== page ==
EX­HIBIT

Be­neath the sur­face, ‘Toil’ re­veals a sen­si­bil­ity no drone could pos­sess

The Washington Post - - EDITORS' PICKS - — Michael O’Sul­li­van

Project 4 Gallery’s Jill Towns­ley:

Toil isn’t just about the process of cre­at­ing art; the works are un­ex­pect­edly beau­ti­ful.

The phrase “work of art” takes on new mean­ing at Project 4 Gallery, where the la­bor of art­mak­ing — and not nec­es­sar­ily the fin­ished prod­uct — is front and cen­ter in the new ex­hi­bi­tion “Toil.”

De­spite the spot­light on process, how­ever, the show is not just about tech­nique. It’s also, in a sense, about what it means to be hu­man.

The ex­hi­bi­tion fea­tures the art of Jill Towns­ley, an English­woman whose most prom­i­nent pieces are li­able to in­duce vi­car­i­ous carpal tun­nel syn­drome in some view­ers. On the gallery’s first floor are five “Scrib­ble Squares” — large pen-and-ink draw­ings made by ob­ses­sively scrib­bling, in a ran­dom fash­ion, un­til the pa­per is nearly cov­ered with a dense thicket of inky black squig­gles.

The works are un­ex­pect­edly beau­ti­ful, with richly tex­tured sur­faces and sur­pris­ing depth. Here and there, mi­nus­cule gaps in cov­er­age al­low the white pa­per to twin­kle through the ink, like stars in a mid­night sky. Sub­tle vari­a­tions in the amount of gel ink cre­ate a tonal range that seems to shift, un­der the gallery’s bright lights, from glossy black to an al­most green­ish gray.

The works are ac­com­pa­nied by a video in­stal­la­tion show­ing a stop-mo­tion an­i­ma­tion of the process, break­ing down the act of draw­ing into 500 in­di­vid­ual acts of mark­mak­ing, each last­ing only five sec­onds.

Up­stairs, there’s even more sweat in ev­i­dence. The in­stal­la­tion “Satie 840” fea­tures video of Towns­ley writ­ing the num­bers 1 through 840 on a chalk­board, not just one af­ter the other, but one on top of the other. She writes “347,” for ex­am­ple, erases it with her bare hand, and then writes “348” on top of the re­sult­ing chalky smudge. And so on and so forth, un­til she’s fin­ished. If you’ve got 21/ hours —

2 and the ap­petite for the world’s most bor­ing fea­ture film — you can watch the whole thing. If you’ve got $6,000, you can buy it, chalk­board in­cluded.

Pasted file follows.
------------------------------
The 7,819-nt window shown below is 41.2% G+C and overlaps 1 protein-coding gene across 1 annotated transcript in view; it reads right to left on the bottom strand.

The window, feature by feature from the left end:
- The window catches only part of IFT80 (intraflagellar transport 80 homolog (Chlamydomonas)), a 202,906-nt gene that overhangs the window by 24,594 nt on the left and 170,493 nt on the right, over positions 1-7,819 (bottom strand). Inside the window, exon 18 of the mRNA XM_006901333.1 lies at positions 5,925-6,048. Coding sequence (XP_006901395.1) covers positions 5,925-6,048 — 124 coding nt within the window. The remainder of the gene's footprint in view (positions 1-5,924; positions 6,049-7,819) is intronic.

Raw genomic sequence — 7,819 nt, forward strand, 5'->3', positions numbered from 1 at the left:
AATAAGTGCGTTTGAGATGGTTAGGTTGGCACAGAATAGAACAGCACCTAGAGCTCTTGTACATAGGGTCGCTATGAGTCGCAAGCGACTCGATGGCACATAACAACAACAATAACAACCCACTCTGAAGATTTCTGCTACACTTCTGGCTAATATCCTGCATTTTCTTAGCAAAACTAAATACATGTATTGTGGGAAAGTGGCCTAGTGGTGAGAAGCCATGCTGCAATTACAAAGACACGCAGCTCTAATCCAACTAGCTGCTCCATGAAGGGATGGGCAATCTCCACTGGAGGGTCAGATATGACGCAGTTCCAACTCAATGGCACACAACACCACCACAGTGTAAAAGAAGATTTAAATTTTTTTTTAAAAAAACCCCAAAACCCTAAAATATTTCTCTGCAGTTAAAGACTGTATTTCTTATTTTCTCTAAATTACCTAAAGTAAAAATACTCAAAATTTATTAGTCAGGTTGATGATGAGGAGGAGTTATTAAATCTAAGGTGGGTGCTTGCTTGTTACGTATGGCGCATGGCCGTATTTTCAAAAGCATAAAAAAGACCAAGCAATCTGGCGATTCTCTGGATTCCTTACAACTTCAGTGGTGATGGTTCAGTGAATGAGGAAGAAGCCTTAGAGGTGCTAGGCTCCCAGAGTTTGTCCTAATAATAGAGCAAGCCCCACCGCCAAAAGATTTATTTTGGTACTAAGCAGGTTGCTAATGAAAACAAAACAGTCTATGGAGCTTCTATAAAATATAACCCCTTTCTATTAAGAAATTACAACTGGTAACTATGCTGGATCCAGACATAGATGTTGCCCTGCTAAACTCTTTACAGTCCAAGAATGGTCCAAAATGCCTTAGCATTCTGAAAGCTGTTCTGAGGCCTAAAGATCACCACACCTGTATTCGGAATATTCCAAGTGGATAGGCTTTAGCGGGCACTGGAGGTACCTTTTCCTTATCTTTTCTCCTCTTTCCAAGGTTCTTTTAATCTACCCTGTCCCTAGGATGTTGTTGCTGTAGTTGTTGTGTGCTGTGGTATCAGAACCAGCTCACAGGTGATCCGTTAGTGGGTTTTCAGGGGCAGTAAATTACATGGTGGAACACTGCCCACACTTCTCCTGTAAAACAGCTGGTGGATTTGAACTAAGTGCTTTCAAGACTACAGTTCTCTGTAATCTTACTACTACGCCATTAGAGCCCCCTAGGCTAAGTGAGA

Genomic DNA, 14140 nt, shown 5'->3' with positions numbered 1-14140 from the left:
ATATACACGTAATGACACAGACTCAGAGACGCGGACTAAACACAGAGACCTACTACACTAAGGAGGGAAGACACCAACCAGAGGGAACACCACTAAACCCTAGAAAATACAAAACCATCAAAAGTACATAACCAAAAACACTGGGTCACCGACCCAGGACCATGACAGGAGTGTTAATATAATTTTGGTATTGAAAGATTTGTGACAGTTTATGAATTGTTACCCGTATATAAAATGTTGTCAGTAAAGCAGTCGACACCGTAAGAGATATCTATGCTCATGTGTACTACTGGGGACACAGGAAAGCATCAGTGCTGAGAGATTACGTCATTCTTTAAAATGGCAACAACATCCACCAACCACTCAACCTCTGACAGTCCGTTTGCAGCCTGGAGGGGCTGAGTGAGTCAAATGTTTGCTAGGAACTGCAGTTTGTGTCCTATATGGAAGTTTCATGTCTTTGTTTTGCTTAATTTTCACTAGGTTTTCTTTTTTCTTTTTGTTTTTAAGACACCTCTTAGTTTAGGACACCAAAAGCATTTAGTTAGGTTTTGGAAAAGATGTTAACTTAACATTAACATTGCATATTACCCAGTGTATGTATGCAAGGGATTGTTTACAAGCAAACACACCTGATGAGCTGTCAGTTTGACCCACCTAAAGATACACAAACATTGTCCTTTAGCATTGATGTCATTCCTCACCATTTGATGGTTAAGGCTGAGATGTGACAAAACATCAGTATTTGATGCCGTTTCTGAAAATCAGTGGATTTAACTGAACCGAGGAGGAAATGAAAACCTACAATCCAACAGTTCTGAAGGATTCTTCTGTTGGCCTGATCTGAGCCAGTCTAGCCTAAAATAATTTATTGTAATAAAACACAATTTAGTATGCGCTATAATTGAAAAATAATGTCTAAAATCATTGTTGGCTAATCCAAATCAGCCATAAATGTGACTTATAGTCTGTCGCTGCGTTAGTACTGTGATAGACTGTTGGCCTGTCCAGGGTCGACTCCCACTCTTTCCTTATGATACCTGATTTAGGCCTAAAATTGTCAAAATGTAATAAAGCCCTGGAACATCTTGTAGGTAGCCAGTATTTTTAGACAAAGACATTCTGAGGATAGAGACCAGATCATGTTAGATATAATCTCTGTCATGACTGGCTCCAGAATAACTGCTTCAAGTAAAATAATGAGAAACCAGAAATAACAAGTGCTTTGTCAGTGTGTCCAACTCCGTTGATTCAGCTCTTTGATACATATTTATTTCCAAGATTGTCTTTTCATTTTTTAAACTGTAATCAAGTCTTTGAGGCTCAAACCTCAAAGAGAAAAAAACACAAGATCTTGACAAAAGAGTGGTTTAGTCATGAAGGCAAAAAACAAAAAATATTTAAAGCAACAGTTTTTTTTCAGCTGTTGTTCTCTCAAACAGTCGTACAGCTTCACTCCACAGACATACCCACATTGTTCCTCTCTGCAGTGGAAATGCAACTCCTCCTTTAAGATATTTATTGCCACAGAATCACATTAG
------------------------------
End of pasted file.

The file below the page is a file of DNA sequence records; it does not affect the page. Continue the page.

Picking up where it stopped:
In the back room is the show’s high­light: “2,500 Till Rolls.” It’s a sculp­tural in­stal­la­tion made from spools of cash reg­is­ter re­ceipt tape, 2,500 of which have been placed on the gallery floor.

In an evo­ca­tion of a city sky­line, some of the pa­per has been slightly un­spooled, cre­at­ing cylin­dri­cal tow­ers vary­ing in height from a cen­time­ter or two to more than six feet. It’s a visual treat.

Else­where in the show are two smaller, al­most doc­u­men­tary-like in­stal­la­tions. The first fea­tures a pile of 70 peb­bles, each ran­domly plucked from a stream in the vil­lage where Towns­ley lives and then painted with nail pol­ish. The brightly col­ored rocks are ac­com­pa­nied by a wall of num­bered pho­to­graphs show­ing them in their nat­u­ral state. The sec­ond is a grid of sev­eral blurry pho­to­graphs shot, in seem­ingly ran­dom fash­ion, dur­ing a foggy walk in the coun­try­side where Towns­ley grew up.

There’s a slightly ro­botic qual­ity here and throughout the show. At times Towns­ley seems less like an artist than like a fac­tory worker, a drone guided more by a job de­scrip­tion than by any ro­man­tic no­tion of cre­ativ­ity.

Yet there’s an­other, very dif­fer­ent sen­si­bil­ity be­neath the work’s su­per­fi­cial drudgery. “Toil” may be largely about num­bers and grids and count­ing, but there’s also a pow­er­ful sense of chance, ac­ci­dent and hu­man fal­li­bil­ity. Watch enough of “Satie 840,” for ex­am­ple, and you’ll notice that Towns­ley loses count ev­ery so of­ten.

It’s in the cracks that the light shines through. All work and no play made Jack a dull boy. And it’s Towns­ley’s sub­ver­sive sense of play that makes “Toil” such a de­light.

PHO­TOS BY MICHAEL O'SUL­LI­VAN/THE WASH­ING­TON POST

Jill Towns­ley made her “Scrib­ble Squares” by ob­ses­sively scrib­bling, in a ran­dom fash­ion, un­til the pa­per was nearly cov­ered with a dense thicket of inky black squig­gles. In­set: Here and there, mi­nus­cule gaps in cov­er­age al­low the pa­per to twin­kle through the ink.

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